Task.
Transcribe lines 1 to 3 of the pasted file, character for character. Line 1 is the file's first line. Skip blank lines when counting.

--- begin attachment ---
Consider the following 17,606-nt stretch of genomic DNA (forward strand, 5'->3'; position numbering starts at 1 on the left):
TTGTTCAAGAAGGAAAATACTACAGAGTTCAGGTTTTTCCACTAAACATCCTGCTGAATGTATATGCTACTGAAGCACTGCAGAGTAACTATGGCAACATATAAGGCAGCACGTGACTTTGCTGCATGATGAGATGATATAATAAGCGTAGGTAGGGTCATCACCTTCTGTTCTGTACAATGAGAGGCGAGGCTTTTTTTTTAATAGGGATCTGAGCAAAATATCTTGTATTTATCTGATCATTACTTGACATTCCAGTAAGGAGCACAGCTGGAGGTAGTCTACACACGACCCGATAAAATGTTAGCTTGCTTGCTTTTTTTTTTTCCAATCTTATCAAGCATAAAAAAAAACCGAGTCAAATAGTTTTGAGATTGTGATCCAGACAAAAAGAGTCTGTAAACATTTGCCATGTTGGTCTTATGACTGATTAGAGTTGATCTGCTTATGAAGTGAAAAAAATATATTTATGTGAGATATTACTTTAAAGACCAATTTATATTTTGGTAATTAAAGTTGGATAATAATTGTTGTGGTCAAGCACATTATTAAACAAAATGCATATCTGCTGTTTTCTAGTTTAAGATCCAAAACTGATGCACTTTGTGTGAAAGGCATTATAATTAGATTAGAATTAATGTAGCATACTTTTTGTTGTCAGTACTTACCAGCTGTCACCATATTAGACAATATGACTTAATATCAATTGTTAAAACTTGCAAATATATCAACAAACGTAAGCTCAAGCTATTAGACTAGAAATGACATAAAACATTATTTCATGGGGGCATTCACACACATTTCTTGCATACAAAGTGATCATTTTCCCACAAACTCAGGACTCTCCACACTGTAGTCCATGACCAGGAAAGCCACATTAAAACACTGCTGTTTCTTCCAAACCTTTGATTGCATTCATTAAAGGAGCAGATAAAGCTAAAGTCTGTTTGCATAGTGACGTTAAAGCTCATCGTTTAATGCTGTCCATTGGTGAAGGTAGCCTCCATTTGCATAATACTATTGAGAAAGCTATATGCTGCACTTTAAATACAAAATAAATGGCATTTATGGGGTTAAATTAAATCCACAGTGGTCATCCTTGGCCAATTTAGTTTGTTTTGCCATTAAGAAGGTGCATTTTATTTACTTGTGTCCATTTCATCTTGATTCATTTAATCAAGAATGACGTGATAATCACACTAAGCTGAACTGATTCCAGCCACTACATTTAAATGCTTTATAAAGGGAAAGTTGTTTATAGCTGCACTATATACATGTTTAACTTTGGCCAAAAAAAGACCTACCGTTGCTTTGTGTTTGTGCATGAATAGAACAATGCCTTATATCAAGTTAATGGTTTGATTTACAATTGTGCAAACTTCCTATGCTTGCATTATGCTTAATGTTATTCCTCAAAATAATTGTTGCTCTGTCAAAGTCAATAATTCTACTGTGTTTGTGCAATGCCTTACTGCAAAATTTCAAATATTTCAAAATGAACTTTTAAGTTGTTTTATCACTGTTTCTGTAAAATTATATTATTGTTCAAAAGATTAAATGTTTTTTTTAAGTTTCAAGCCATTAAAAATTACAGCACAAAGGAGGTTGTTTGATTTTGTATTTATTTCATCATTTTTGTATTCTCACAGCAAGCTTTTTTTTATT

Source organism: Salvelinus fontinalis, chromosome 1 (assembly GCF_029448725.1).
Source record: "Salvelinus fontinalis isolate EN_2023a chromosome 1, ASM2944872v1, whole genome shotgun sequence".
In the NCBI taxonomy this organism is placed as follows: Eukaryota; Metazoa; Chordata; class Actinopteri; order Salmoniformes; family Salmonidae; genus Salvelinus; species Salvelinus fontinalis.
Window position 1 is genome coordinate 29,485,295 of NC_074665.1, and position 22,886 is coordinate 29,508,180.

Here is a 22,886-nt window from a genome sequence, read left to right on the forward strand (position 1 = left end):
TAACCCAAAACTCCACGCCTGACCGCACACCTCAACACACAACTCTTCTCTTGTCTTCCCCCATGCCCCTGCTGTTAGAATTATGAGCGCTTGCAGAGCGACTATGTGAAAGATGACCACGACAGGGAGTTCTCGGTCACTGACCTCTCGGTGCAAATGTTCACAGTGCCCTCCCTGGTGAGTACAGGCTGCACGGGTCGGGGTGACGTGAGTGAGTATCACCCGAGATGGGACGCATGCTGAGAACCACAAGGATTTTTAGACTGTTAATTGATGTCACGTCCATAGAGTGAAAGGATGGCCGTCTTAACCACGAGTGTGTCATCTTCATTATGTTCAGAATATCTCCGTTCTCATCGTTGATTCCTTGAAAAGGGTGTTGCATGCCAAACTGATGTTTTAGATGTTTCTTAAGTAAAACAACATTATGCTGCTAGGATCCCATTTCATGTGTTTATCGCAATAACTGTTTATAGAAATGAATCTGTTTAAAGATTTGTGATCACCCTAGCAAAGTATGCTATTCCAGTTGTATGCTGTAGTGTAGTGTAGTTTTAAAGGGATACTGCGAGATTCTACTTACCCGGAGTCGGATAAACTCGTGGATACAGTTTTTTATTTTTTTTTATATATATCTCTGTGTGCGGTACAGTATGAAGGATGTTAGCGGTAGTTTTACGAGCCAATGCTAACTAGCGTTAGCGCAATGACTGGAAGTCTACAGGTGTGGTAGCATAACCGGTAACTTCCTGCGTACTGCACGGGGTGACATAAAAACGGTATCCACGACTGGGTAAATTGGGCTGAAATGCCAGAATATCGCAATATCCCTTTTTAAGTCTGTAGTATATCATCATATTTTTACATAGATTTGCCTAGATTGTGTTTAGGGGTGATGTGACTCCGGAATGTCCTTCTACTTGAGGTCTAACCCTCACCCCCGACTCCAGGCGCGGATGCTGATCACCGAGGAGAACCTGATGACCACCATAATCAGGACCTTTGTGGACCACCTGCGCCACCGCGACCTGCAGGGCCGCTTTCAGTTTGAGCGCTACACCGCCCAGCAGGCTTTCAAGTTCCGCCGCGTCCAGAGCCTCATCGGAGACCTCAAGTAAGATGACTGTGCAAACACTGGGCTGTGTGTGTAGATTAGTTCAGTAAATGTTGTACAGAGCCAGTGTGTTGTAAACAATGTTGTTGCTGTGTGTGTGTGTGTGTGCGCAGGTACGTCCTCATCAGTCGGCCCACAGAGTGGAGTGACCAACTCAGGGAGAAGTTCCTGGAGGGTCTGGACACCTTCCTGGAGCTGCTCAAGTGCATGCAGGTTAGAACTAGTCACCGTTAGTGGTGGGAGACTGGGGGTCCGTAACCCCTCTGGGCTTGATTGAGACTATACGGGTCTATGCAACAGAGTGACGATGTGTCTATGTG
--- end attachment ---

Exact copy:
Consider the following 17,606-nt stretch of genomic DNA (forward strand, 5'->3'; position numbering starts at 1 on the left):
TTGTTCAAGAAGGAAAATACTACAGAGTTCAGGTTTTTCCACTAAACATCCTGCTGAATGTATATGCTACTGAAGCACTGCAGAGTAACTATGGCAACATATAAGGCAGCACGTGACTTTGCTGCATGATGAGATGATATAATAAGCGTAGGTAGGGTCATCACCTTCTGTTCTGTACAATGAGAGGCGAGGCTTTTTTTTTAATAGGGATCTGAGCAAAATATCTTGTATTTATCTGATCATTACTTGACATTCCAGTAAGGAGCACAGCTGGAGGTAGTCTACACACGACCCGATAAAATGTTAGCTTGCTTGCTTTTTTTTTTTCCAATCTTATCAAGCATAAAAAAAAACCGAGTCAAATAGTTTTGAGATTGTGATCCAGACAAAAAGAGTCTGTAAACATTTGCCATGTTGGTCTTATGACTGATTAGAGTTGATCTGCTTATGAAGTGAAAAAAATATATTTATGTGAGATATTACTTTAAAGACCAATTTATATTTTGGTAATTAAAGTTGGATAATAATTGTTGTGGTCAAGCACATTATTAAACAAAATGCATATCTGCTGTTTTCTAGTTTAAGATCCAAAACTGATGCACTTTGTGTGAAAGGCATTATAATTAGATTAGAATTAATGTAGCATACTTTTTGTTGTCAGTACTTACCAGCTGTCACCATATTAGACAATATGACTTAATATCAATTGTTAAAACTTGCAAATATATCAACAAACGTAAGCTCAAGCTATTAGACTAGAAATGACATAAAACATTATTTCATGGGGGCATTCACACACATTTCTTGCATACAAAGTGATCATTTTCCCACAAACTCAGGACTCTCCACACTGTAGTCCATGACCAGGAAAGCCACATTAAAACACTGCTGTTTCTTCCAAACCTTTGATTGCATTCATTAAAGGAGCAGATAAAGCTAAAGTCTGTTTGCATAGTGACGTTAAAGCTCATCGTTTAATGCTGTCCATTGGTGAAGGTAGCCTCCATTTGCATAATACTATTGAGAAAGCTATATGCTGCACTTTAAATACAAAATAAATGGCATTTATGGGGTTAAATTAAATCCACAGTGGTCATCCTTGGCCAATTTAGTTTGTTTTGCCATTAAGAAGGTGCATTTTATTTACTTGTGTCCATTTCATCTTGATTCATTTAATCAAGAATGACGTGATAATCACACTAAGCTGAACTGATTCCAGCCACTACATTTAAATGCTTTATAAAGGGAAAGTTGTTTATAGCTGCACTATATACATGTTTAACTTTGGCCAAAAAAAGACCTACCGTTGCTTTGTGTTTGTGCATGAATAGAACAATGCCTTATATCAAGTTAATGGTTTGATTTACAATTGTGCAAACTTCCTATGCTTGCATTATGCTTAATGTTATTCCTCAAAATAATTGTTGCTCTGTCAAAGTCAATAATTCTACTGTGTTTGTGCAATGCCTTACTGCAAAATTTCAAATATTTCAAAATGAACTTTTAAGTTGTTTTATCACTGTTTCTGTAAAATTATATTATTGTTCAAAAGATTAAATGTTTTTTTTAAGTTTCAAGCCATTAAAAATTACAGCACAAAGGAGGTTGTTTGATTTTGTATTTATTTCATCATTTTTGTATTCTCACAGCAAGCTTTTTTTTATT

Source organism: Salvelinus fontinalis, chromosome 1 (assembly GCF_029448725.1).